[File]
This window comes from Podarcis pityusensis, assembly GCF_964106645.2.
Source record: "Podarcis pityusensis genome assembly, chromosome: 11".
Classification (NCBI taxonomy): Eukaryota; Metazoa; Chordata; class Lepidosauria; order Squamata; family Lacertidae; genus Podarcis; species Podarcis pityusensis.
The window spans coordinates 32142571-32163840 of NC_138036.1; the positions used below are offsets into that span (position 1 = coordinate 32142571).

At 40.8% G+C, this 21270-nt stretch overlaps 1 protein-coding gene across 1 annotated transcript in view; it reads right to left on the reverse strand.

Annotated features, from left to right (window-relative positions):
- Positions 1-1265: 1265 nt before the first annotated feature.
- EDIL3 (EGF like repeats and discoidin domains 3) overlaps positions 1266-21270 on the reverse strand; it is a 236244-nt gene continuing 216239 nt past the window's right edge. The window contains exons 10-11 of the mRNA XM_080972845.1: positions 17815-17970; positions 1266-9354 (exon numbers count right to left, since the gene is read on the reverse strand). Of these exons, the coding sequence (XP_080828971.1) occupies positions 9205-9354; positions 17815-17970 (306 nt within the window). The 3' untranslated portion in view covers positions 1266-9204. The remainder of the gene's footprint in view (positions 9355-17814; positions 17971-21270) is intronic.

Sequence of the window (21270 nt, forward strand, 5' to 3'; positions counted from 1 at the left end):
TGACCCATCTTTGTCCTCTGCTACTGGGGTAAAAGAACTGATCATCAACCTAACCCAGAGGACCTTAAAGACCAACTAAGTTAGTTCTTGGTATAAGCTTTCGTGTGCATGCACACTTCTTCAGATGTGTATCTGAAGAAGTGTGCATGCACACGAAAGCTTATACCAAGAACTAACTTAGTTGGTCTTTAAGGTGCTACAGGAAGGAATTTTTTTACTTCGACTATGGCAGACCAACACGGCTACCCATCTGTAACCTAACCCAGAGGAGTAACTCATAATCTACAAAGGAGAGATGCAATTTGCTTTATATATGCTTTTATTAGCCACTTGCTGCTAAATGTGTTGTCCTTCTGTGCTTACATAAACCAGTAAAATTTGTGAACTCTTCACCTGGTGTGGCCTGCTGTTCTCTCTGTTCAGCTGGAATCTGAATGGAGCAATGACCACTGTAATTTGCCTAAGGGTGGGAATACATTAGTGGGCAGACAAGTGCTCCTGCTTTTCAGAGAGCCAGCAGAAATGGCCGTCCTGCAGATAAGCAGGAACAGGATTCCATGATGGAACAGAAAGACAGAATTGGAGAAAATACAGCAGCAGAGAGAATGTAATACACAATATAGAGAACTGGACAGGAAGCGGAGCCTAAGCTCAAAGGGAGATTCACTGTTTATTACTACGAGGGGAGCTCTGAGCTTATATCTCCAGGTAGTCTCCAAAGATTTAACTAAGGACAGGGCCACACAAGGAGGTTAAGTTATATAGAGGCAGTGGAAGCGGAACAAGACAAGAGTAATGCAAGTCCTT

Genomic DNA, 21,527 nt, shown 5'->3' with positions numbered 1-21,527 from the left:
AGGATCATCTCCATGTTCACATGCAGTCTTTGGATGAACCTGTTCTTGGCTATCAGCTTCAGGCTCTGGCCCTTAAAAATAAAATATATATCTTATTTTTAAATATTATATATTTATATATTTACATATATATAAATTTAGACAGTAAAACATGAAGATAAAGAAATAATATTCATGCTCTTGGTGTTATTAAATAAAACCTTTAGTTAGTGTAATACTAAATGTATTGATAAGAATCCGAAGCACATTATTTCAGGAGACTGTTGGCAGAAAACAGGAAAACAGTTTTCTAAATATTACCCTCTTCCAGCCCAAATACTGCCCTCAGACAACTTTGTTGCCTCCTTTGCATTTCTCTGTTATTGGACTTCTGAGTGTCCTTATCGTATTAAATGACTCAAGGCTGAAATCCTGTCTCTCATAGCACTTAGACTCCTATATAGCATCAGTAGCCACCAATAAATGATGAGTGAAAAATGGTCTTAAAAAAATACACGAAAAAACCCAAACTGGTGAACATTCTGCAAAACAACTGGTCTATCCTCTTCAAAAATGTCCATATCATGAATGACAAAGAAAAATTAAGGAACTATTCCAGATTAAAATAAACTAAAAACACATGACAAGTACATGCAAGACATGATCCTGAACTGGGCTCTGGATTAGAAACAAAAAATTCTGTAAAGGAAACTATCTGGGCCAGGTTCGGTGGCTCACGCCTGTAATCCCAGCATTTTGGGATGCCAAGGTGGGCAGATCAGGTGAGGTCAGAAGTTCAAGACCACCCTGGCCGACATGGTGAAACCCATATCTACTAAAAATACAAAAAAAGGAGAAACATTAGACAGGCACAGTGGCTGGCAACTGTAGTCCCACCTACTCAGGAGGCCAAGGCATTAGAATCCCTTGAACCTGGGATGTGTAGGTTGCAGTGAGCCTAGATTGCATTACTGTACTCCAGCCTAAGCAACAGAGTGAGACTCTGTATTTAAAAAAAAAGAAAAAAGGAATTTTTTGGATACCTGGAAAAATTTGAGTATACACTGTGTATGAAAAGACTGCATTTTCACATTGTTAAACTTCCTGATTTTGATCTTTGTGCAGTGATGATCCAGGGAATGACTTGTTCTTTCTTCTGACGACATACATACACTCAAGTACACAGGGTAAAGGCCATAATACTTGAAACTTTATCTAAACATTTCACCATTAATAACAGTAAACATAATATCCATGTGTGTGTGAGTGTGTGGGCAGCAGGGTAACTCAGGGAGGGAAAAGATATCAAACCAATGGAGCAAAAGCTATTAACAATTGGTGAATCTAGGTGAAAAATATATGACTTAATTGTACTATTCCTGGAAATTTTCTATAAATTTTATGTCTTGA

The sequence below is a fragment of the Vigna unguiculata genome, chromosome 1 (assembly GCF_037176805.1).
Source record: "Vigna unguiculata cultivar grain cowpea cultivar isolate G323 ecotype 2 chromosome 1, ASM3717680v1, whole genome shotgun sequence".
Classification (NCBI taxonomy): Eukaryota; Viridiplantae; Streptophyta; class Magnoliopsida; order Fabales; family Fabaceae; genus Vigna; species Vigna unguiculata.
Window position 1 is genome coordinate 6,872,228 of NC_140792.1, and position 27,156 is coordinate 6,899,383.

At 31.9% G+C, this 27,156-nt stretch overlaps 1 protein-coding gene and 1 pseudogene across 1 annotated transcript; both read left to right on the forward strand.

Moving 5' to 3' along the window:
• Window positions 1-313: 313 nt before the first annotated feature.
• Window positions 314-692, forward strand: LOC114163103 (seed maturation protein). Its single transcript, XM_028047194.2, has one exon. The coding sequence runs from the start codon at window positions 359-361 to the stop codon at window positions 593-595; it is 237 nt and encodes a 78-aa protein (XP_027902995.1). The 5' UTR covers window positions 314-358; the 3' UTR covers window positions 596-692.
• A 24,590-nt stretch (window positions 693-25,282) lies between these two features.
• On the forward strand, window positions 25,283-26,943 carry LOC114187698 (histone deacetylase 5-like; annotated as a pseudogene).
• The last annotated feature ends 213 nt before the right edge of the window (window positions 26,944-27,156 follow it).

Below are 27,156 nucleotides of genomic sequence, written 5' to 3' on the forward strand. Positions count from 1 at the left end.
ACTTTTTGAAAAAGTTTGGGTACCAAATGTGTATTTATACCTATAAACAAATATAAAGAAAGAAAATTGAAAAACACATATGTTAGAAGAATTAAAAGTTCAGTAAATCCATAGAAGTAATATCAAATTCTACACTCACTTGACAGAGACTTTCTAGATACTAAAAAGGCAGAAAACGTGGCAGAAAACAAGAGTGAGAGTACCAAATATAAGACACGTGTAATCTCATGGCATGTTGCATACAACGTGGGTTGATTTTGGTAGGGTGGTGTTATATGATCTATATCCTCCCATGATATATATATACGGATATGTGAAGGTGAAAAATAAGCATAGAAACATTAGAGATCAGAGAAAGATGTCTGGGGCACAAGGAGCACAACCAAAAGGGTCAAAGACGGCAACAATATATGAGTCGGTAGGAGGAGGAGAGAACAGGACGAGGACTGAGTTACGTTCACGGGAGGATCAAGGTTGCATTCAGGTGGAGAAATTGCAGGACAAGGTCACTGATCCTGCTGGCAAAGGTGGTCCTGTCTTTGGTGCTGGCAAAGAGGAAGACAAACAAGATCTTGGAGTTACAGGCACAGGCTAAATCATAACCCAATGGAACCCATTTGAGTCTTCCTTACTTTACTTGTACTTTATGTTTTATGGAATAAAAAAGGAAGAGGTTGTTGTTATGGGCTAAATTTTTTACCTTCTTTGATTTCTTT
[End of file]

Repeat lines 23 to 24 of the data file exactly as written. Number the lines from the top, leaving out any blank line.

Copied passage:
• The last annotated feature ends 213 nt before the right edge of the window (window positions 26,944-27,156 follow it).

Below are 27,156 nucleotides of genomic sequence, written 5' to 3' on the forward strand. Positions count from 1 at the left end.